To call them scribbles is both inappropriate and perfect. The word implies something easily dismissed, but it also tells you something about the deliberate, childlike crudeness of Cy Twombly's work. Twombly, an unassuming titan of American painting, died July 5 at 83. Born in Virginia, he left the U.S. for Italy in 1957 to be closer to classical inspiration. There, he developed the emotive lines characteristic of his work--simultaneously complex and elementary, distancing and intimate. "It's more like I'm having an experience than making a picture," he once reflected.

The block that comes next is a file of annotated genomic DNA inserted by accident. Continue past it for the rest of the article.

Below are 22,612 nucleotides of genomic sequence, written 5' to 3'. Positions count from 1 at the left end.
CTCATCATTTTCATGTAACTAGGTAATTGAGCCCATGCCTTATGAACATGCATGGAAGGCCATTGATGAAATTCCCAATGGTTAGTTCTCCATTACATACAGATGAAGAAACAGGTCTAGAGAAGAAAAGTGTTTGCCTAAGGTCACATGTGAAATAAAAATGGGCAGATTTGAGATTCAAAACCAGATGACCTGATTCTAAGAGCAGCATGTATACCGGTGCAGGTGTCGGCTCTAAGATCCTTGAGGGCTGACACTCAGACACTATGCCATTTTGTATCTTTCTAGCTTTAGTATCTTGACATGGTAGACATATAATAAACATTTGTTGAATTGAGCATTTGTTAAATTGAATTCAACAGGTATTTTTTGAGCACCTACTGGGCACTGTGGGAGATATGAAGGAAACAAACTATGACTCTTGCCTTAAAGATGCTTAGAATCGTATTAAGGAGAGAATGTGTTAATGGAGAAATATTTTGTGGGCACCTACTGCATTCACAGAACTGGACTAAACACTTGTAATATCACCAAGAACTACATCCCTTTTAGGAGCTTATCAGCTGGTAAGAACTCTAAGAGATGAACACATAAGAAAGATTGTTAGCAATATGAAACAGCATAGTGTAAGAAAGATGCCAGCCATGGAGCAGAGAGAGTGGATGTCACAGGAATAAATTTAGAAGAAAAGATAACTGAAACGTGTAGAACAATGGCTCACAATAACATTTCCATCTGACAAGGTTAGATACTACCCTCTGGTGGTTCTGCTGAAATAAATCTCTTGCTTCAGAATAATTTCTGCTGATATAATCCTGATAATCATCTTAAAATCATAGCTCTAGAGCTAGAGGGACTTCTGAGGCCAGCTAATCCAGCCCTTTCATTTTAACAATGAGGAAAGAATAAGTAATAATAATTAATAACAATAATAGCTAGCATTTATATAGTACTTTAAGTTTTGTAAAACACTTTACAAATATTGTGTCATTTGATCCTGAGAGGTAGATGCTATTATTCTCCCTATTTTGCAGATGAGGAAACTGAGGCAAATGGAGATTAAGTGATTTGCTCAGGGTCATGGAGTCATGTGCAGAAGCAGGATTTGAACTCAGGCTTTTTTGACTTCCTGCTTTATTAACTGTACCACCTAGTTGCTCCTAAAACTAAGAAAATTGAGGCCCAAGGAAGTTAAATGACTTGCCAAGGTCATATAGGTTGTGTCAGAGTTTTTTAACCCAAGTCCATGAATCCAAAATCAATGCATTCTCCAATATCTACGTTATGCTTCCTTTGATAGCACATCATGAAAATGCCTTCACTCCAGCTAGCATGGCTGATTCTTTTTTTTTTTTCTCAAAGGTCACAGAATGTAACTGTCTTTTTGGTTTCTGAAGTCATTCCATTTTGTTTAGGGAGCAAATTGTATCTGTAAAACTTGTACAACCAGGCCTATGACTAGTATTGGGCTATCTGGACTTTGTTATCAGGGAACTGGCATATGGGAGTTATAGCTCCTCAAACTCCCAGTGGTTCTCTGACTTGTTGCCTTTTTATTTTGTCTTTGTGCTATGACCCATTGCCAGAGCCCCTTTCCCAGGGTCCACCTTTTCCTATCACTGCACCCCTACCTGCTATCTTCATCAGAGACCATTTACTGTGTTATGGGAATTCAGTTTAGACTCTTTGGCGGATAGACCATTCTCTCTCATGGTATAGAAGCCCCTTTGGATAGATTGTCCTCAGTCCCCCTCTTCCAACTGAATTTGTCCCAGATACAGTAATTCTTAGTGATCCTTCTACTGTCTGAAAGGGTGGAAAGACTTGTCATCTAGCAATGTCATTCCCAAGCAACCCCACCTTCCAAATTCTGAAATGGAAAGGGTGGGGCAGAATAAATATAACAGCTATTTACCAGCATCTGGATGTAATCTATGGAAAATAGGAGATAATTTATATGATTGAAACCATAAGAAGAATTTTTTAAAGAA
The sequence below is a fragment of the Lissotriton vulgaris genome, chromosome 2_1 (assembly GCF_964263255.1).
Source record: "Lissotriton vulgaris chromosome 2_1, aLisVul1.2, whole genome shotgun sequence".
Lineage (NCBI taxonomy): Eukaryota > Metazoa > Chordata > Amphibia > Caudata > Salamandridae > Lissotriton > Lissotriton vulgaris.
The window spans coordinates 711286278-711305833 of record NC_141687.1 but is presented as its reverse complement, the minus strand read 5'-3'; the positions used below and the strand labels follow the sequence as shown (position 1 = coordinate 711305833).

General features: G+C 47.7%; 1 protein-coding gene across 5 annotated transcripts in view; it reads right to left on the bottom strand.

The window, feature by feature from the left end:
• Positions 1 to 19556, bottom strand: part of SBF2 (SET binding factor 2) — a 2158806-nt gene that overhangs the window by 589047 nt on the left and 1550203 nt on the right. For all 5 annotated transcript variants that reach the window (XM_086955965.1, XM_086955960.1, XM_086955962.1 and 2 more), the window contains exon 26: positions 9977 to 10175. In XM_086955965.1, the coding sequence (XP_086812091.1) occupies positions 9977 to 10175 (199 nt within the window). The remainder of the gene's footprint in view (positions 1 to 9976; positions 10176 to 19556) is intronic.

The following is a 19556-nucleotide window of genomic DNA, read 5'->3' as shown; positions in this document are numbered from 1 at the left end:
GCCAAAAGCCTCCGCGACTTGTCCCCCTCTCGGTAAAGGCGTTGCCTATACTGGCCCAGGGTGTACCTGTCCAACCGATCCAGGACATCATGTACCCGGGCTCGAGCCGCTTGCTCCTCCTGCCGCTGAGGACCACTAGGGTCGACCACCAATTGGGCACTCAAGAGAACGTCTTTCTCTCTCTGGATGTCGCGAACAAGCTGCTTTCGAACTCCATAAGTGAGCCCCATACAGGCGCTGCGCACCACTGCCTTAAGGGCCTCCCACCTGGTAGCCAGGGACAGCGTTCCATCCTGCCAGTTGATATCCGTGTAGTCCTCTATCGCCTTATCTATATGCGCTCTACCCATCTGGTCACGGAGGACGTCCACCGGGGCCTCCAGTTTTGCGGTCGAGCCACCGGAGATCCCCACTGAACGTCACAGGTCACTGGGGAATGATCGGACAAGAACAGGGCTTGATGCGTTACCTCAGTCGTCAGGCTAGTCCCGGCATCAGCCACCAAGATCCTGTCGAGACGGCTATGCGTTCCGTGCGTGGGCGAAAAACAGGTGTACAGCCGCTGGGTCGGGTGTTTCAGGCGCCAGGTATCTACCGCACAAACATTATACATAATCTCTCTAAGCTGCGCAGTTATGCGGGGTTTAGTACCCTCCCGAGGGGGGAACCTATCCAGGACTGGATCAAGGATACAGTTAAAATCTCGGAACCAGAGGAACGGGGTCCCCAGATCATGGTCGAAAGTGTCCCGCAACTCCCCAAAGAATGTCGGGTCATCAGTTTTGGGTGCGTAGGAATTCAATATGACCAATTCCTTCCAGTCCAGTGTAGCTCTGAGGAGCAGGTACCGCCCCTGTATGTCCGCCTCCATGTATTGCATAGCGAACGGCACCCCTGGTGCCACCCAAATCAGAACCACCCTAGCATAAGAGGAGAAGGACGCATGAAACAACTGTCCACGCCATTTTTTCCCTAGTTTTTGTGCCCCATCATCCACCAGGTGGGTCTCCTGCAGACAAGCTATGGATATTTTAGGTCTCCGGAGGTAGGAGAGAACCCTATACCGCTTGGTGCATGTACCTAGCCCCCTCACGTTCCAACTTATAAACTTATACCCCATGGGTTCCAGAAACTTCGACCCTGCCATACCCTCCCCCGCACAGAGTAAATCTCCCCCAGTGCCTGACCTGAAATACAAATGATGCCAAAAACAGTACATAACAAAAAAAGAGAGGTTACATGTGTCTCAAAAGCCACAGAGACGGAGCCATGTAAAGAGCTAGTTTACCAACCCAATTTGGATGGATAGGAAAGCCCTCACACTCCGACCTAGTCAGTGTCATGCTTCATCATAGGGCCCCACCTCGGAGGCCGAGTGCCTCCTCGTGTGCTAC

From the start, Twombly's style often polarized the public and disconcerted critics. A 1964 New York City show proved disastrous. One stinging review disparaged his collection, saying, "There isn't anything to these paintings." Time, however, proved that claim foolish, as Twombly became one of America's most admired artists and a primary inspiration for neo-Expressionist painters in the 1980s and '90s. A 1994 essay published by New York's Museum of Modern Art argued for his artistic worth, saying, regardless of how the work may have appeared, "No, your kid could not do this."